Yesterday we saw global markets shocked by the news of a slowdown in Apple sales in China. This potentially caused the flash crash in Yen currency pairs, markets to sell off globally, yields to drop, and Fed expectations to start pricing in a rate cut in 2019. This is a culmination of all the bad news of last year coming to a head. Bad times are still ahead for us.
Today, job numbers came out in the US way above the estimates that the markets expected. The Fed said that they would be more patient with monetary policy as they assess data. Market soared back today as the good data seems to negate the moves we have seen yesterday, along with the fears that a global slowdown is increasingly likely.
What needs to be looked at through this chop is where the longer term trends are and how 'sticky' each data point is. The news by Apple (and other companies) about lower than estimated earnings in 2019 will not be a transitory event. Companies do not put out bad news of this sort if they feel the markets will turn around quickly and result in better earnings. As far as the Fed coming out to reassure markets they will be patient with the data, while it is taken as good news in the market (the Fed put trades are being reinforced) the Fed would only act towards easing as the data comes out confirming what companies like Apple are warning, a material slowdown in growth. The Fed put is great for longer term buys, knowing there is some support as the economy slows, but still would come on a backdrop of lower US growth. The high jobs numbers are great for the economy and point to the US continuing to buck the trend of the rest of the world, however the stickiness of these numbers are not as reliable over longer term horizons. Companies hire cautiously and close positions hastily as the economy sours.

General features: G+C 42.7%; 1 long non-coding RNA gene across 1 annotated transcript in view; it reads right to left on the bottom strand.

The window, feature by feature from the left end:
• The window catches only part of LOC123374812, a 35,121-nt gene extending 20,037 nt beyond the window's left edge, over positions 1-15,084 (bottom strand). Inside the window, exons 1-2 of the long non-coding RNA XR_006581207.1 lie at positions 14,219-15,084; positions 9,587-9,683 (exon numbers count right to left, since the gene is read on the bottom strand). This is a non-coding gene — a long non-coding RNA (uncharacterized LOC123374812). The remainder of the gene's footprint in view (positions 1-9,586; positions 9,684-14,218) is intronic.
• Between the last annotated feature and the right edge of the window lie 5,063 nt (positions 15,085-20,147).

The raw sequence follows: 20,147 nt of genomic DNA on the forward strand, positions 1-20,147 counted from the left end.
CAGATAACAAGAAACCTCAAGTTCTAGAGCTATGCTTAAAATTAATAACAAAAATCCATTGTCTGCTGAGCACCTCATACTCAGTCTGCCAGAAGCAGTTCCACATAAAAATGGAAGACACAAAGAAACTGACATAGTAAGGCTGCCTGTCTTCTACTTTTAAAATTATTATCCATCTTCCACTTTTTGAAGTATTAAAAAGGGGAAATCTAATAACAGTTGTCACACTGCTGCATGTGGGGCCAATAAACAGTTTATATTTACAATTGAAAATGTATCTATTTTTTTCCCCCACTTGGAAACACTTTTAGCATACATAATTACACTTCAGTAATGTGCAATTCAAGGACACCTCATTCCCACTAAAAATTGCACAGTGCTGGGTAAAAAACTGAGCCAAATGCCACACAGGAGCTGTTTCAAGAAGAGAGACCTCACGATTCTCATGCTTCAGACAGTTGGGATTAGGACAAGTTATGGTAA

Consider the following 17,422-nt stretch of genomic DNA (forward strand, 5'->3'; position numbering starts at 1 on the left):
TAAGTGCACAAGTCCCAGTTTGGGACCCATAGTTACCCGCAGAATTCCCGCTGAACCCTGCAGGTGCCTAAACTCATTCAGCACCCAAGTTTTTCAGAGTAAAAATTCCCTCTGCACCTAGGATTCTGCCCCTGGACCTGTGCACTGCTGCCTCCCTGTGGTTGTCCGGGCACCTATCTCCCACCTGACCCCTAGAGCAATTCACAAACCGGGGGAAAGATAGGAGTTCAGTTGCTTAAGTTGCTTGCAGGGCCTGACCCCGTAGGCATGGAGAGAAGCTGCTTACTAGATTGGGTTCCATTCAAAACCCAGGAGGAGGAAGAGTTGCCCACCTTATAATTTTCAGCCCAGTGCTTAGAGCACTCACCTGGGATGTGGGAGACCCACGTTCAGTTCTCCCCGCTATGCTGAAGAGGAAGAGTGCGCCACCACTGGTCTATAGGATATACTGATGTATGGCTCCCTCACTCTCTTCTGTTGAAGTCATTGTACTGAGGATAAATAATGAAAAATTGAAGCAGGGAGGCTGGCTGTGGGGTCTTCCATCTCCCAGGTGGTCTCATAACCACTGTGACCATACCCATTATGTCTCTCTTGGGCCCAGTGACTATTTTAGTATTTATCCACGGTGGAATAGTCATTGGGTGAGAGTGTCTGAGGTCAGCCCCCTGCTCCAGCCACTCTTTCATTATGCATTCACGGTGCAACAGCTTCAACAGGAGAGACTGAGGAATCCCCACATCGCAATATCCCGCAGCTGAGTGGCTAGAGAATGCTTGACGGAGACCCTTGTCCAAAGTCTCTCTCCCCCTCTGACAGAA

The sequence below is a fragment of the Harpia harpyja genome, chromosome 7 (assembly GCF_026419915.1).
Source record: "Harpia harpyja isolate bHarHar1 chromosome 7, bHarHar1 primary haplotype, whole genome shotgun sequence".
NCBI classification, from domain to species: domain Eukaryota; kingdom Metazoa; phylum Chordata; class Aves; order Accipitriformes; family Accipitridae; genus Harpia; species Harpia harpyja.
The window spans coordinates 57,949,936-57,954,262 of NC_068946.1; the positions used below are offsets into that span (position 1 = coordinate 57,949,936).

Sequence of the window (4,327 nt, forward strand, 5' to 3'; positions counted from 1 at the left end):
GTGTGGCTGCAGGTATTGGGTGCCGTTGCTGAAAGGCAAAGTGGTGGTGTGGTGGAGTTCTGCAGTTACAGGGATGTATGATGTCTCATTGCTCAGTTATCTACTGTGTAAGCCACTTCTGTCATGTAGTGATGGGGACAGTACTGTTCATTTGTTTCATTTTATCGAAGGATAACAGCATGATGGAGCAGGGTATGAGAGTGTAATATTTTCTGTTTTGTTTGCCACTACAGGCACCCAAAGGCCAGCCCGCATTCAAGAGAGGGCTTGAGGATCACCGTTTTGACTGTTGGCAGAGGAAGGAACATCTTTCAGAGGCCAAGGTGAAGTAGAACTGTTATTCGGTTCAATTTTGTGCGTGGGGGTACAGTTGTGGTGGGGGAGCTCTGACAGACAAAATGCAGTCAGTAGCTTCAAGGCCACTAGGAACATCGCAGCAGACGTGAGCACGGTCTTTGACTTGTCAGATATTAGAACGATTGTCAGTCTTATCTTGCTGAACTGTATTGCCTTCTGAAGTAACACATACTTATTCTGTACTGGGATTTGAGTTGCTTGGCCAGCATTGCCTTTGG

For your portfolio these times still present opportunities as a decisive direction is still unclear. Knowing there is a backstop of the Fed softening its stance on rate increases, the dollar should not see as intense of a rally this year as we did in 2018. This helps in the Emerging market space as well as commodities (trade wars will still determine the majority of movement near term). The severe sell-off in the developed markets are providing attractive yields for longer term value plays and aligning valuations where we have seen stocks get expensive.